December 5th, 2016

Testing performed at Rutgers University in Amy Howell’s laboratory

Samples were tested for in vitro bacterial anti-adhesion activity (AAA) on a per weight basis. Samples were suspended (60 mg/ml) in PBS, neutralized with 1 N NaOH, diluted serially (2-fold), and tested for bacterial anti-adhesion activity utilizing an HRBC hemagglutination assay specific for uropathogenic P-fimbriated E. coli according to Foo et al. (Phytochemistry, 2000).  The concentration at which hemagglutination activity was suppressed by 50% was recorded as the endpoint for the assay and was considered the minimum inhibitory concentration (MIC).  The lower the MIC, the higher the anti-adhesion activity (AAA) of the sample.    Anti-adhesion assays were repeated three times and the results averaged. The standard deviation for the assay is +/- one dilution on each side of the MIC.  Anti-adhesion assays were repeated three times and the results averaged. Controls included wells containing bacteria + PBS, HRBC + PBS, bacteria + test compound, HRBC + test compound, and bacteria + HRBC.

 

Sample Product Lot # AAA Whole Product (mg/mL)
1. Organic Cranberry Juice Powder/ Acacia A 16-193  30
2. Organic Cranberry Juice Powder/ Acacia B 16-205  30-60
3. Cranberry Seed Powder 10N72020 15-276 Not detected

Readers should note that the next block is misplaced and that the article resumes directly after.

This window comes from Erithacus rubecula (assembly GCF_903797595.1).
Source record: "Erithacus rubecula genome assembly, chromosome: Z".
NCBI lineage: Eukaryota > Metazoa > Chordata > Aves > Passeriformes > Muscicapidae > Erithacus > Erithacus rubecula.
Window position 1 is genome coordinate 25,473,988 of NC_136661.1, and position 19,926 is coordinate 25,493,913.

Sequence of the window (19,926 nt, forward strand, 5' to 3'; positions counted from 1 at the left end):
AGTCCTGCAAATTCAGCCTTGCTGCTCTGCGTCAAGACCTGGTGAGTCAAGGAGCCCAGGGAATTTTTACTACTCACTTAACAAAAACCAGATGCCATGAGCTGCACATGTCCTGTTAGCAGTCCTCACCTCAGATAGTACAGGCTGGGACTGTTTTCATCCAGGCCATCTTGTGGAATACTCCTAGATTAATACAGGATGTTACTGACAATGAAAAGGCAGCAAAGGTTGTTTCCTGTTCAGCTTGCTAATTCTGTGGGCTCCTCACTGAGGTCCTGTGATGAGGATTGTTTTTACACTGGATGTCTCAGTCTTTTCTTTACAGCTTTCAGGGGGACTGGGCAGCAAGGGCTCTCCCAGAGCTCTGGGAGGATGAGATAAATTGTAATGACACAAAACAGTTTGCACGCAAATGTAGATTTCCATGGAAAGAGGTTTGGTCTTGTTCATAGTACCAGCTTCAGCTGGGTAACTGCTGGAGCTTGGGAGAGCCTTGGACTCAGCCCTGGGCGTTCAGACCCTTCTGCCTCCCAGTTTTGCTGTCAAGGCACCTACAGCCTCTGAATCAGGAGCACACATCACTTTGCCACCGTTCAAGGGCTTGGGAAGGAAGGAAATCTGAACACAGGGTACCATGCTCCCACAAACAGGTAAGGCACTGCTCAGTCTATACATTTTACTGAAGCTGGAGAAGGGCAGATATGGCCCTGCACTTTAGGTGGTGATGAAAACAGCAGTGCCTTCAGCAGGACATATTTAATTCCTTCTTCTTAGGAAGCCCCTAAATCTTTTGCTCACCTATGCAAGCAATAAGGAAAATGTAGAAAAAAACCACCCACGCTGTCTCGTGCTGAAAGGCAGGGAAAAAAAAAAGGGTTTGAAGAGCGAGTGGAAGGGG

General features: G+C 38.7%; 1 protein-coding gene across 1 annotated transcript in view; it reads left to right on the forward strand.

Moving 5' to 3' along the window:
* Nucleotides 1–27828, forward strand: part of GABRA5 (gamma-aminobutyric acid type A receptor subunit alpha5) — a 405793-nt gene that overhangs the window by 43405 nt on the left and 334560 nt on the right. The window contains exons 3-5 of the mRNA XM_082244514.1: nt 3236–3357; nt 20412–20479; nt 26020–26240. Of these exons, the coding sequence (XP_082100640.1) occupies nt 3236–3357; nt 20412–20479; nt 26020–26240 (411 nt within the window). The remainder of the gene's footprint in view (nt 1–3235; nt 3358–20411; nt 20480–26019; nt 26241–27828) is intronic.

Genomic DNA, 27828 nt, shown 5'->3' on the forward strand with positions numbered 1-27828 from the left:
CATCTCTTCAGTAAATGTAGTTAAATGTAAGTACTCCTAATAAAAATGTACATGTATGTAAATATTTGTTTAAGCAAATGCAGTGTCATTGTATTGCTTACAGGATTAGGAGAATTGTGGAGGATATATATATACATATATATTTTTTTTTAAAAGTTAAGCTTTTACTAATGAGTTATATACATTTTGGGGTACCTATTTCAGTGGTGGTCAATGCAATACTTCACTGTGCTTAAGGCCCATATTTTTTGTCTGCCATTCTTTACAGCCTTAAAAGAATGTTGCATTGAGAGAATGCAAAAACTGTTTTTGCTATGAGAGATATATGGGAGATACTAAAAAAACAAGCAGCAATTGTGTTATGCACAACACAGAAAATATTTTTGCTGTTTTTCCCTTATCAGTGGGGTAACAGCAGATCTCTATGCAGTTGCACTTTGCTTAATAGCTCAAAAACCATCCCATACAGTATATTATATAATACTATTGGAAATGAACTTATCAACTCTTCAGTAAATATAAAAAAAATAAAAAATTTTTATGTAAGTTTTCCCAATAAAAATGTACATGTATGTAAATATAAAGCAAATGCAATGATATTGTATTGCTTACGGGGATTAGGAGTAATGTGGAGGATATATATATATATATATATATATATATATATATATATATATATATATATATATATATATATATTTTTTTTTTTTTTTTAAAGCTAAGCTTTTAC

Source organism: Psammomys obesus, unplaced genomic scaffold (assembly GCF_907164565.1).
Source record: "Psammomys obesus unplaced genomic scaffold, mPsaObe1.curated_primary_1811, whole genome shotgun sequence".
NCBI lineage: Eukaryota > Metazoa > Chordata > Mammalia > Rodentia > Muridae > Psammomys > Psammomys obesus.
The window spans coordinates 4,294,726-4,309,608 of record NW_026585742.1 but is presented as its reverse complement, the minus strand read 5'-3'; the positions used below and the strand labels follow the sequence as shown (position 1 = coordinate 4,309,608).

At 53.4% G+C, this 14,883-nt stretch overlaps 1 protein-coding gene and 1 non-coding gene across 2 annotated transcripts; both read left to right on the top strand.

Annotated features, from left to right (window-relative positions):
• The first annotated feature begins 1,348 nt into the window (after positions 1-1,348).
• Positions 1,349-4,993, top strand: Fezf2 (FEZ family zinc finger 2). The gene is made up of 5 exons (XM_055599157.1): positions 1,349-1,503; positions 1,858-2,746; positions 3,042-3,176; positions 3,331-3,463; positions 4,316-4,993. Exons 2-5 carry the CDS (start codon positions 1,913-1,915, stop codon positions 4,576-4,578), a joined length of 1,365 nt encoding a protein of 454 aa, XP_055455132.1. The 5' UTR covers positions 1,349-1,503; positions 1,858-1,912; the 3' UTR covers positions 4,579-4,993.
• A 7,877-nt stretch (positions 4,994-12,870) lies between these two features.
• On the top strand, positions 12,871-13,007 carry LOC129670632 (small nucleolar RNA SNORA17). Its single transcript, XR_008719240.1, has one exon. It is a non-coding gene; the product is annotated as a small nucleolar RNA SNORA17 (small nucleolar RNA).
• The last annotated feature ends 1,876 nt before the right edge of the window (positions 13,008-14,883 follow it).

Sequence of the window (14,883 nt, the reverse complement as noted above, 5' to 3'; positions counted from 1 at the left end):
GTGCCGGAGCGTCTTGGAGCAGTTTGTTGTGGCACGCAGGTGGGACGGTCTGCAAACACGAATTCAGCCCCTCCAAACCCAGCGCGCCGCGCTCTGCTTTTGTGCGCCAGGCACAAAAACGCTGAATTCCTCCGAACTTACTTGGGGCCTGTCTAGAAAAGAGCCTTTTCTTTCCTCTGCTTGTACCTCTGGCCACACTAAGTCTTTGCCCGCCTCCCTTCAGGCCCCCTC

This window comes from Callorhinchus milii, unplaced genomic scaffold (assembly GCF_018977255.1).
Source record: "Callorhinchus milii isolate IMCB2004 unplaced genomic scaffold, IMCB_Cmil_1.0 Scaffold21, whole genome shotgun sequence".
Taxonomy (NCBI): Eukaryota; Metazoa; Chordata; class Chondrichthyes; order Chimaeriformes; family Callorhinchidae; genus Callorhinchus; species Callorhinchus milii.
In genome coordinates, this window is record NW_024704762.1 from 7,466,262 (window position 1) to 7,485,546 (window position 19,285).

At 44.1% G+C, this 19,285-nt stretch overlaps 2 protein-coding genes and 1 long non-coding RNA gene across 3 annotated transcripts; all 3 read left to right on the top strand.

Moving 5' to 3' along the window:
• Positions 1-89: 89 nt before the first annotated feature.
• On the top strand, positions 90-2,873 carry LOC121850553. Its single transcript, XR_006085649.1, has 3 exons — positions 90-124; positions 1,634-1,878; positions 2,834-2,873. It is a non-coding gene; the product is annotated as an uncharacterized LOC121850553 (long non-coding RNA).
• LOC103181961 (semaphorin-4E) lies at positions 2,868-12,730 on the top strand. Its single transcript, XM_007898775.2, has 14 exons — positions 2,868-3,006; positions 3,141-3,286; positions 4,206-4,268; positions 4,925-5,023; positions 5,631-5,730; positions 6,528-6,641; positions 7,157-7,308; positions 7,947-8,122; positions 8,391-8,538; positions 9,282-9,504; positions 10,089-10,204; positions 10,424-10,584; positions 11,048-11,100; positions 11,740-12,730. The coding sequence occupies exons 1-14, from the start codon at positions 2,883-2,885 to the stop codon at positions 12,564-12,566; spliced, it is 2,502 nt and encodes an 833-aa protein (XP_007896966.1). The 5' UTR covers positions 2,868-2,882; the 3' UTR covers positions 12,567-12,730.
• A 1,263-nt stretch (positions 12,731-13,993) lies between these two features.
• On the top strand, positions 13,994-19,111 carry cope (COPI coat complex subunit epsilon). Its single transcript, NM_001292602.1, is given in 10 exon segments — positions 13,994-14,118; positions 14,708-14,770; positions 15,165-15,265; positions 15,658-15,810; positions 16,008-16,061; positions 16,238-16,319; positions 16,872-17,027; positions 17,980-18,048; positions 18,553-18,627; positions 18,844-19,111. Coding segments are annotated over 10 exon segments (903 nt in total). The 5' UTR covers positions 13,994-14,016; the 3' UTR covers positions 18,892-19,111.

The final concentration at which anti-adhesion activity could be detected was recorded above.  The smaller the AAA number, the greater the activity. The result for sample 2 was similar to samples 1, as it was within the standard deviation for the assay.  These results indicate anti-adhesion activity.  Anti-adhesion activity was not able to be detected in sample 3, as the sample was insoluble in aqueous solutions used in the testing methodologies.  It is unknown whether these insoluble materials have anti-adhesion activity, as there is no known testing method that will measure this, as all current testing methods rely on polar solvents (water, PBS, etc.) because non polar solvents will damage bacterial cell membranes.

 

 

Amy Howell, Ph.D.

Research Scientist, Rutgers University

 

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